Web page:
Origin of beluga
Examples from the Web for beluga
Break out the smoked salmon and beluga (post heat, of course).Wolfgang's Revolution, at Your Gates
July 28, 2009
The net was of service, not only for fish and beluga, but also for ptarmigan and foxes.Short Sketches from Oldest America
The spirits connected with the deer, the seal, the salmon, and the beluga are regarded by all with special veneration.The Works of Hubert Howe Bancroft, Volume 3
Hubert Howe Bancroft
This is not produced, as is an additional finger found in the White Whale or Beluga, by a splitting of a finger.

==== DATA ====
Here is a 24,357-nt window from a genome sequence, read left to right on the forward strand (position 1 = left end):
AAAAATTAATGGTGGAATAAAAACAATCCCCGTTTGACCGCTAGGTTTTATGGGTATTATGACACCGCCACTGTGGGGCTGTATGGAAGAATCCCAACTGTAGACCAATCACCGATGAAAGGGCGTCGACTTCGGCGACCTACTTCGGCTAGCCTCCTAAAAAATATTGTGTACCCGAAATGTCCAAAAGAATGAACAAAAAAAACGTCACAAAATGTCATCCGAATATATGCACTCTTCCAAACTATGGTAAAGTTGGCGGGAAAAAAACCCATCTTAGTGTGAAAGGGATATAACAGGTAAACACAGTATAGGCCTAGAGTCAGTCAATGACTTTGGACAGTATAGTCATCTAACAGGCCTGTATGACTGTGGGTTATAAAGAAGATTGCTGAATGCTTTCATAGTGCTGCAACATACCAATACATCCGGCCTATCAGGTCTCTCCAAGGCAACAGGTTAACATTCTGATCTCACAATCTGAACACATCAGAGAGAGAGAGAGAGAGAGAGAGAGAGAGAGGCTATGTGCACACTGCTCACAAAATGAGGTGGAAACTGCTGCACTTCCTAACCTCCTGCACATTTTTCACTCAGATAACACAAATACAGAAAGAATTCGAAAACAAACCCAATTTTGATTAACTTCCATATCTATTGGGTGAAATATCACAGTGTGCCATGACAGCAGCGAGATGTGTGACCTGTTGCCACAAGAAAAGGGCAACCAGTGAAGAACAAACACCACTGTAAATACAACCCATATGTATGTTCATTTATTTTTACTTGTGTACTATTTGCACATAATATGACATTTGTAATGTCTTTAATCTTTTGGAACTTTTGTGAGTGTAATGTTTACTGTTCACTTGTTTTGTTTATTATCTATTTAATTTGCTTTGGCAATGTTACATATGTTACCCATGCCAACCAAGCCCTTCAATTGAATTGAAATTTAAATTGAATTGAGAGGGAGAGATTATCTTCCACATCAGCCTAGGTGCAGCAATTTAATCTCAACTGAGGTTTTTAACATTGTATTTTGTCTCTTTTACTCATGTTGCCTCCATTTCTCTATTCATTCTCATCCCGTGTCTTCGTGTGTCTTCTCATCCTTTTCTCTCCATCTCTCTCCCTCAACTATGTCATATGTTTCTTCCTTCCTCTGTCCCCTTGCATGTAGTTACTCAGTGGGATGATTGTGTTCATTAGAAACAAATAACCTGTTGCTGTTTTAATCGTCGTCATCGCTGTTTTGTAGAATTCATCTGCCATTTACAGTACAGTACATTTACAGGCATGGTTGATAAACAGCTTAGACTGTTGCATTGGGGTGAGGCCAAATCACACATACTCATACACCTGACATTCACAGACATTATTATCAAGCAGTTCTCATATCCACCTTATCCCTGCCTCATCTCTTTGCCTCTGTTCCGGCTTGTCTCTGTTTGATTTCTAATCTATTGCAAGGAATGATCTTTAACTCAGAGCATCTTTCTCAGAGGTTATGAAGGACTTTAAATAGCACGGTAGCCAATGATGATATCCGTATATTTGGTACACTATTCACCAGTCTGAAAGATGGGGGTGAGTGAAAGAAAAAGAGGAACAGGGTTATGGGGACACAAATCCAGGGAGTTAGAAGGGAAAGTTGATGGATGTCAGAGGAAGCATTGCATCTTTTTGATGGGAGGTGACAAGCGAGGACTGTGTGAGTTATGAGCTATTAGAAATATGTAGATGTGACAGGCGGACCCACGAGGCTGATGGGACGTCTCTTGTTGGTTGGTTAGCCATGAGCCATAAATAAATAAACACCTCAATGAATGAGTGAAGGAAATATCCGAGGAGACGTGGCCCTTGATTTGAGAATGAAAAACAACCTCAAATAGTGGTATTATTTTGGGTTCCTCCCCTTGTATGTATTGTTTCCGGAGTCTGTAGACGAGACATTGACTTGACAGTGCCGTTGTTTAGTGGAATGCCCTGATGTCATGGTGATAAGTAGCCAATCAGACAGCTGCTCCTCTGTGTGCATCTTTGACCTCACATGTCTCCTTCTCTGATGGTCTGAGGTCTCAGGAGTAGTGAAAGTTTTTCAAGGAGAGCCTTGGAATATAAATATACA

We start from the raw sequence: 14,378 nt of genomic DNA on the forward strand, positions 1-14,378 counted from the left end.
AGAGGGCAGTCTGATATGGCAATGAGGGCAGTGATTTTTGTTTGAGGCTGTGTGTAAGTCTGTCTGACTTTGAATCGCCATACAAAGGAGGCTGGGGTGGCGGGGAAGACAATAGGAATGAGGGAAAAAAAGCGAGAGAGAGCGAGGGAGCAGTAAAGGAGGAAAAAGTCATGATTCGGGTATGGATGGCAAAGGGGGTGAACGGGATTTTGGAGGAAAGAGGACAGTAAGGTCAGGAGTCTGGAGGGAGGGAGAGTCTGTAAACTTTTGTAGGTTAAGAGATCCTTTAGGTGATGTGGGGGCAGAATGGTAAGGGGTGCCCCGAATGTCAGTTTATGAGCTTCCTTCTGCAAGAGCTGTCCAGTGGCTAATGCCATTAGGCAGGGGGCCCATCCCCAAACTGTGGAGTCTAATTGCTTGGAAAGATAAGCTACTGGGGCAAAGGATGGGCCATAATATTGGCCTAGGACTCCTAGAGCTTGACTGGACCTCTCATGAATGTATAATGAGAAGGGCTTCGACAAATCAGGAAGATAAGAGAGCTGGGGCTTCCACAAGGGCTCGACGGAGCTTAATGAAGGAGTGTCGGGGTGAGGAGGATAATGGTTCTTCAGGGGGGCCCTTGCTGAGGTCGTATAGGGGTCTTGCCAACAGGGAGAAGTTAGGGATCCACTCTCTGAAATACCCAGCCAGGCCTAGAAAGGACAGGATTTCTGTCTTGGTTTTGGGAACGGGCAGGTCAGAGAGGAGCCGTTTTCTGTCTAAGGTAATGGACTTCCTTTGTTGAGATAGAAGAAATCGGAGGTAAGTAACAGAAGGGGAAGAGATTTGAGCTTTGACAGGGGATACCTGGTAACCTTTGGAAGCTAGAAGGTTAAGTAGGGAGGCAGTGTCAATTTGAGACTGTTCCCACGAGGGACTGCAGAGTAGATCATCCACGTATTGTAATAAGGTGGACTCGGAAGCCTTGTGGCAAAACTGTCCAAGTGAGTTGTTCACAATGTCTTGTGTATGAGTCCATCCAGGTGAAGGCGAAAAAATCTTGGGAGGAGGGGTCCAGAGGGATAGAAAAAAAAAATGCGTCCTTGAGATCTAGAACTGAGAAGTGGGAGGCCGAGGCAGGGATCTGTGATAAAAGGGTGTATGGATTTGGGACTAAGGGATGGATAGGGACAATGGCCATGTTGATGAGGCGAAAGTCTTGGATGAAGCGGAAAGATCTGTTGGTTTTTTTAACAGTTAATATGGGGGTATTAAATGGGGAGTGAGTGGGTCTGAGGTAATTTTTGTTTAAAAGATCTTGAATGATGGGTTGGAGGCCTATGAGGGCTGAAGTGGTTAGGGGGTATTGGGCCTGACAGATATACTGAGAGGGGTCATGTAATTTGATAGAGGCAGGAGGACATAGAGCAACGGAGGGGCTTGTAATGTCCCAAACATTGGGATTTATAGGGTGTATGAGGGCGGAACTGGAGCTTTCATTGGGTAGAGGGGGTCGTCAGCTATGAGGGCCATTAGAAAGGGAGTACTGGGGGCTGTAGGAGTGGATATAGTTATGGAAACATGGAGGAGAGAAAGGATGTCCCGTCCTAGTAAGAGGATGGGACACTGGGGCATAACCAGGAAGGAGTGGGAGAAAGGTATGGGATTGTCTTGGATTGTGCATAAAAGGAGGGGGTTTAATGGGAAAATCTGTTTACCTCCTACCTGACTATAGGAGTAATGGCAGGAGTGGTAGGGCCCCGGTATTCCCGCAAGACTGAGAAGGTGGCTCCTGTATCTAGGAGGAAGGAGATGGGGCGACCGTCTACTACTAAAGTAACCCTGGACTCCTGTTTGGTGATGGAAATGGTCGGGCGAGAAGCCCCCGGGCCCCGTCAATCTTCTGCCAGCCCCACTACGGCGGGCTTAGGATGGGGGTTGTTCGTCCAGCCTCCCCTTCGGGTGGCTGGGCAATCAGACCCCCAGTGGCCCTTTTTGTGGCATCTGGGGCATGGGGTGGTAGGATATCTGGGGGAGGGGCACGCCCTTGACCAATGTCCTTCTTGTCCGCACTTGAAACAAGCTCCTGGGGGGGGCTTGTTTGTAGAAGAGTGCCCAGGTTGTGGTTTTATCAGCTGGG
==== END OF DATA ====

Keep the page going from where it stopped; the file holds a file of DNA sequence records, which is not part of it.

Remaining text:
Like the Beluga, Hyperoodon rostratum gets lighter in colour with advancing years.
The animal has a spotted colour; but, as in the case of the Beluga, old animals tend to become white.
- a large white sturgeon, Acipenser (or Huso) huso, of the Black and Caspian Seas: a source of caviar and isinglass
- another name for white whale
Word Origin and History for beluga
1590s, from Russian beluga, literally "great white," from belo- "white" (from PIE *bhel-o-, from root *bhel- (1) "to shine, flash, burn;" see bleach (v.)) + augmentative suffix -uga. Originally the great sturgeon, found in the Caspian and Black seas; later (1817) also the small white whale (Delphinapterus leucas) found in northern seas.